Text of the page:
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—Daniel R. Schwartz, Professor of Ancient Jewish History, The Hebrew University of Jerusalem
This is an important book in so many ways. It demonstrates eloquently that "what we can't show, we don't know"-that much of what we assert about Pharisees is simply not supported by the evidence. But it also reminds us that "objective" description is not a matter of either choosing or amalgamating sources, but of realizing that how the Pharisees were perceived and presented is indeed also some part of who they were. We also see how interpretation reveals the interpreter as well as the text: in these assured and well-informed analyses, we also discern the moral and intellectual character of the scholar. Not least, we are confronted with those other Pharisees-of Jewish and Christian mythology and contemporary critical controversy, who long outlived their historical counterparts but who still haunt and fascinate us.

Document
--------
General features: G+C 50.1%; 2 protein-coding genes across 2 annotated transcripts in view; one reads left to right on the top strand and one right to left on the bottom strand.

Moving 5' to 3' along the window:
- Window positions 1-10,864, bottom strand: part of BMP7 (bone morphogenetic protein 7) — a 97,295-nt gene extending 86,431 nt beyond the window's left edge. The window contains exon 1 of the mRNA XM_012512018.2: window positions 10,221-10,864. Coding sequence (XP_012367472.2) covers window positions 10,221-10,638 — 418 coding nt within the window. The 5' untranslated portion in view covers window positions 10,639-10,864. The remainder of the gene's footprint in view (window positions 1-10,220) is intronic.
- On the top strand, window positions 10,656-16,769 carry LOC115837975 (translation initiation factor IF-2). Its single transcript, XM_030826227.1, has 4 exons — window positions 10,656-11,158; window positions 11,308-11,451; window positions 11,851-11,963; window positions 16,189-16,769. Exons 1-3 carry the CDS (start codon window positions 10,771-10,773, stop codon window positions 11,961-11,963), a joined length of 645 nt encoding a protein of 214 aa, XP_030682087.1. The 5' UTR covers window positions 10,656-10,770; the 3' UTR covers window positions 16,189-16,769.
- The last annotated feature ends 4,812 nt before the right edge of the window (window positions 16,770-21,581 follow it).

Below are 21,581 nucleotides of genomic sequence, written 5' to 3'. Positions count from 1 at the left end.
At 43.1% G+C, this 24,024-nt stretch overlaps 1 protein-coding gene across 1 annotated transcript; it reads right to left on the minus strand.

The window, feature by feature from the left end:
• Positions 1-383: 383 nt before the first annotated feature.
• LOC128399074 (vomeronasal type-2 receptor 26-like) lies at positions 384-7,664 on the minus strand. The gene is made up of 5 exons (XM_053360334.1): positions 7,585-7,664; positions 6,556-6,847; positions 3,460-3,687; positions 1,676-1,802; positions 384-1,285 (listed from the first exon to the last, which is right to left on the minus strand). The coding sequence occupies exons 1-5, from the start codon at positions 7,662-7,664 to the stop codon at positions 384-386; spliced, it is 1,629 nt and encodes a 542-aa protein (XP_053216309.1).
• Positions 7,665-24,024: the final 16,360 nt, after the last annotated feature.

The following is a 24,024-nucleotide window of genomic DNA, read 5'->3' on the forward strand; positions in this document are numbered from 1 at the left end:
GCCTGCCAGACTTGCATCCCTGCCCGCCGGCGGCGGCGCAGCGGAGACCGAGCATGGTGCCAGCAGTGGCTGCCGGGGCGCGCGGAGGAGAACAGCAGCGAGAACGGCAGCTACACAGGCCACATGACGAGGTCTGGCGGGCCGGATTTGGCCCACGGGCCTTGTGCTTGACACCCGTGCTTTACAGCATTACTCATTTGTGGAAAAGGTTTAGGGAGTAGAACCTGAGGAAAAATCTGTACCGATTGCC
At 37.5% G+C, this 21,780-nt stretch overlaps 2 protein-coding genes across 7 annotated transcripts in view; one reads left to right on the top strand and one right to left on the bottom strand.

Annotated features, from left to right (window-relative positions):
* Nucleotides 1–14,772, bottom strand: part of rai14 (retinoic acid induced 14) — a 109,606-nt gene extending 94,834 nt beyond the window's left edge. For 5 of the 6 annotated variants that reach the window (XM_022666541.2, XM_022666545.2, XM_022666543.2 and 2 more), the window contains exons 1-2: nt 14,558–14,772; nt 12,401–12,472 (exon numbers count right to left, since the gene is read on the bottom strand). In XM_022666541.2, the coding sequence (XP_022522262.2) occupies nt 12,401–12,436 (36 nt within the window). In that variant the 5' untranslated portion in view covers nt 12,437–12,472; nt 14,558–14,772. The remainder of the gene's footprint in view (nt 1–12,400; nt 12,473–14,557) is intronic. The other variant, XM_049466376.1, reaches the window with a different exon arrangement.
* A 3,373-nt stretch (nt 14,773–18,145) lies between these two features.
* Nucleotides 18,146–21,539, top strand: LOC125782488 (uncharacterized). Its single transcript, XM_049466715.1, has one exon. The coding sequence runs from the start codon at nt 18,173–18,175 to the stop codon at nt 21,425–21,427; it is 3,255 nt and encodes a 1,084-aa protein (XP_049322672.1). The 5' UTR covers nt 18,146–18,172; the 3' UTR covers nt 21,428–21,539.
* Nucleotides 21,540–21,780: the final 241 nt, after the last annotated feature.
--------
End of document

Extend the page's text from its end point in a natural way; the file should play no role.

—Philip Davies, Professor Emeritus, Department of Biblical Studies, University of Sheffield